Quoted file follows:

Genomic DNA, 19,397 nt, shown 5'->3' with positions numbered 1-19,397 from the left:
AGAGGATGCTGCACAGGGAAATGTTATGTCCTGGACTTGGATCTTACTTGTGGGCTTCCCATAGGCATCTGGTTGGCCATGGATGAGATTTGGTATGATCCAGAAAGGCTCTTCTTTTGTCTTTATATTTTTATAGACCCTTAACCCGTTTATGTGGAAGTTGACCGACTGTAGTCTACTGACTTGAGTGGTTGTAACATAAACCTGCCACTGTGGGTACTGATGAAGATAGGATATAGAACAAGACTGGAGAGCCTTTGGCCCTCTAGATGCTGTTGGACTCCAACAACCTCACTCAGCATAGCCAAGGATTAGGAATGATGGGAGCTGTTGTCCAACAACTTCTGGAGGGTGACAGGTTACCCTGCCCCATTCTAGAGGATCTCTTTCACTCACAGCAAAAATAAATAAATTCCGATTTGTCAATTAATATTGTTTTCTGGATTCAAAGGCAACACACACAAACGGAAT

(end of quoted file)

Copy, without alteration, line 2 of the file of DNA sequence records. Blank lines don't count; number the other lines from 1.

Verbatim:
AGAGGATGCTGCACAGGGAAATGTTATGTCCTGGACTTGGATCTTACTTGTGGGCTTCCCATAGGCATCTGGTTGGCCATGGATGAGATTTGGTATGATCCAGAAAGGCTCTTCTTTTGTCTTTATATTTTTATAGACCCTTAACCCGTTTATGTGGAAGTTGACCGACTGTAGTCTACTGACTTGAGTGGTTGTAACATAAACCTGCCACTGTGGGTACTGATGAAGATAGGATATAGAACAAGACTGGAGAGCCTTTGGCCCTCTAGATGCTGTTGGACTCCAACAACCTCACTCAGCATAGCCAAGGATTAGGAATGATGGGAGCTGTTGTCCAACAACTTCTGGAGGGTGACAGGTTACCCTGCCCCATTCTAGAGGATCTCTTTCACTCACAGCAAAAATAAATAAATTCCGATTTGTCAATTAATATTGTTTTCTGGATTCAAAGGCAACACACACAAACGGAAT